At least for a country doctor, it is best to use patient speak, as opposed to doctor speak, when you talk to your patients. I found this out early in medical school on daily rounds.
Sometimes the attending would come in the patient’s room with a big entourage, and speak “at” the patient, instead of with them.
“Mr. Charles has an ejection fraction of twenty-five, but minimal peripheral edema, and no jugular venous distention. His current respiratory compromise is more likely on the basis of his obstructive pulmonary disease. I would pursue bronchodilators but not at the expense of diuresis.” This would go on for a few minutes, and then the attending would wheel around and walk out the room, his entourage right on his white coat-tails.
As the lowly med student we were left behind to get our history for the day. I sat down to listen.
“Hey, Doc,” said the patient. (I was just a med student, but even at that stage, I had come to cherish the title and respect the obligation that went with it.) “What wuz he talking about?” He handed me a can of Planters. “Care for some nuts?”
“You better leave these with me, man. That salt’s gonna swell you up. Makes the water build up in your lungs.” I sifted through the can for the cashews.
“Yeah, no kidding.” I handed them back. “I ain’t gonna take ’em all, but you better go light. They can go against you.” You’ve got the head of your bed up, you having much trouble sleeping?”
“Yup, I can’t lay flat Doc, sure enough.”
I checked his chart. “Looks like you didn’t pee much last night.”
“Shoot fire, I told that nurse I needed that water pill, they didn’t give me one. It was right at shift change. I think she had boyfriend troubles.”
“Tell you what, let me call the intern and see if I can make sure you get it today.”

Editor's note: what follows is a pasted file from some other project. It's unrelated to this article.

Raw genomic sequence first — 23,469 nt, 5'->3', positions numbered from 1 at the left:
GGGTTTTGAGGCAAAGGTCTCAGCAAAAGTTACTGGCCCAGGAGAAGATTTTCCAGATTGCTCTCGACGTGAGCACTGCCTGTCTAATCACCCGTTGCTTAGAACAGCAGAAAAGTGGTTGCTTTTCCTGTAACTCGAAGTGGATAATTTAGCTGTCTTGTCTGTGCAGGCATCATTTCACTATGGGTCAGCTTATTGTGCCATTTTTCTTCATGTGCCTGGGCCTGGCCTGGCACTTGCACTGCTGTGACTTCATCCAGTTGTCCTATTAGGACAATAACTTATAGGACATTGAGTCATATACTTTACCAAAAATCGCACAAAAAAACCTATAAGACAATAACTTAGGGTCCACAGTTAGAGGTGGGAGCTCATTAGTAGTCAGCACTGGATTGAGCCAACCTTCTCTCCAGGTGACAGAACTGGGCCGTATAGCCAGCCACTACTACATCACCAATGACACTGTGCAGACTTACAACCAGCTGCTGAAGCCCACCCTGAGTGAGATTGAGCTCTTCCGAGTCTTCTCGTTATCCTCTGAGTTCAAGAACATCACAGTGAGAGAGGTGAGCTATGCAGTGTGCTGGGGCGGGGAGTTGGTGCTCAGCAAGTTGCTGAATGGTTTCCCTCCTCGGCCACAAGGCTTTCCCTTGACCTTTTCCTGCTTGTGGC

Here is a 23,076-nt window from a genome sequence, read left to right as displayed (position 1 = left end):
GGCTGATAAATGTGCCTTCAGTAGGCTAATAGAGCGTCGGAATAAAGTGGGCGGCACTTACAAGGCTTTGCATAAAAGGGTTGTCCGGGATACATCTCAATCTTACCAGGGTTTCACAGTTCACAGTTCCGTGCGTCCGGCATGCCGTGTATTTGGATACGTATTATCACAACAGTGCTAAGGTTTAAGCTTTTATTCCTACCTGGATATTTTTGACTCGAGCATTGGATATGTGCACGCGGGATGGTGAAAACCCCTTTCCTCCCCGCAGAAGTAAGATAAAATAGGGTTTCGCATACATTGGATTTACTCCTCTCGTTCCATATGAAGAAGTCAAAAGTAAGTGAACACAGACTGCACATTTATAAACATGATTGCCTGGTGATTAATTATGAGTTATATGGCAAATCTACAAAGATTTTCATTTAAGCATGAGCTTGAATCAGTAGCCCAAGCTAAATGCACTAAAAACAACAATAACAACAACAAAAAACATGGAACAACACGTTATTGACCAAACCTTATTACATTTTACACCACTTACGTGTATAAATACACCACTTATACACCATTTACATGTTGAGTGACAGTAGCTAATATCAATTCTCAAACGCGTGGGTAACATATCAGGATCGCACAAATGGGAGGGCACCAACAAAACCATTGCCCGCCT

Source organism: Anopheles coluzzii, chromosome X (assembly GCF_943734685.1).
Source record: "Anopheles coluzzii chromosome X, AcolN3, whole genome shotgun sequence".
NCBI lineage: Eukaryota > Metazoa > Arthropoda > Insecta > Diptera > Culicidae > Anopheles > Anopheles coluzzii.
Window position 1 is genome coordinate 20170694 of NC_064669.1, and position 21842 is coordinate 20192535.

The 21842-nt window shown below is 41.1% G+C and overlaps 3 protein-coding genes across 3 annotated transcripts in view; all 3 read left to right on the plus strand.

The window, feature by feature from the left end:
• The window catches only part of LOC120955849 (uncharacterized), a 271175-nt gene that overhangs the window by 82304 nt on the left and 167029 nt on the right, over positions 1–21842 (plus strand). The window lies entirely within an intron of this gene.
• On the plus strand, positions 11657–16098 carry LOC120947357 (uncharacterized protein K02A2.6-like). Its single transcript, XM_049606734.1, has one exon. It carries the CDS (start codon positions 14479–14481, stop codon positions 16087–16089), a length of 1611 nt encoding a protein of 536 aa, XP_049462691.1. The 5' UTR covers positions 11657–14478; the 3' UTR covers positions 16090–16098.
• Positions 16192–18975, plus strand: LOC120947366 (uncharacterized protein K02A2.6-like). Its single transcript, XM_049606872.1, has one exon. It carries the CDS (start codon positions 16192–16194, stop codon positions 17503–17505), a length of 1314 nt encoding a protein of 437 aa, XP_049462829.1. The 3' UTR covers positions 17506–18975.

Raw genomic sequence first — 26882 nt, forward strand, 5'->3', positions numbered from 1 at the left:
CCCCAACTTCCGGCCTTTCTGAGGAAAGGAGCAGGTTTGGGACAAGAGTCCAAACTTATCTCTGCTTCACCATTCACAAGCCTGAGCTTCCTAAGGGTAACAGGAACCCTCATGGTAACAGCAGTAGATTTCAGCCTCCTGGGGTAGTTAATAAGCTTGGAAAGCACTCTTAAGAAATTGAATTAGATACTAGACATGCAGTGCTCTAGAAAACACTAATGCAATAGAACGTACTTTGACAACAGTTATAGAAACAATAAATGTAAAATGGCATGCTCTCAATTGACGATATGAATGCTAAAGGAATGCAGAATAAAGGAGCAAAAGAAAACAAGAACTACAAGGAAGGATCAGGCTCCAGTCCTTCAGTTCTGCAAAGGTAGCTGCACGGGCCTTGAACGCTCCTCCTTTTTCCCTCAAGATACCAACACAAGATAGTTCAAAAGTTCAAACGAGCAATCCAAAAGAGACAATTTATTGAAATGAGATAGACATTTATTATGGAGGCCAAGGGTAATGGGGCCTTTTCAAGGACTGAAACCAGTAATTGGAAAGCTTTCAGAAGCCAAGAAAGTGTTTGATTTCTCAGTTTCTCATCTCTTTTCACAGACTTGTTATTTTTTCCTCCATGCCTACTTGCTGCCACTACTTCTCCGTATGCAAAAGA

We got him the missed diuretic, and the breathing treatment recommended by the professor on morning rounds. By that afternoon, the patient was better. The attending was pleased, and everyone complimented him on his brilliance. (Rule number one in med school- always make the attending look good if you want to graduate.)
All this talk about patient speak reminds me of an old story that came out of out of Hawthorne Gray School of Medicine. It is apocryphal, but makes the point.
An old country preacher had prostate cancer, and wanted to get his treatment at the medical center. The attending saw him, and recommended surgery. “Reverend, in the morning we are going to proceed with an orchiectomy.”
“Doctor, whatever you say is fine with me. You doctors at Hawthorne Gray are the best doctors in the world. I trust you, and will do what you recommend.”
“Excellent.” The Professor handed the patient a consent form, and the preacher signed it.
The resident was not so certain the Preacher got it. “Preacher, I want to be sure you understand. In the morning, they are going to remove your testicles.”
“Whatever you doctors say is fine with me. You doctors at Hawthorne Gray are the best doctors in the world. I trust you.” The preacher handed the signed consent form back to the resident. “I am ready.”
The doctors left. The med student was worried. He was not at all sure the preacher got the message, and decided to speak to him one last time. He pulled up a chair.
“Parson, (the med student was a bluegrass boy) I want to be sure you heard them right. In the morning, they’s gonna cut your balls off.”
“The Hell they are!”
In my line, as country doc, I gotta go with patient speak over doctor speak. I sure don’t want to be misunderstood, especially over such an important issue.
Dr. Bmed school days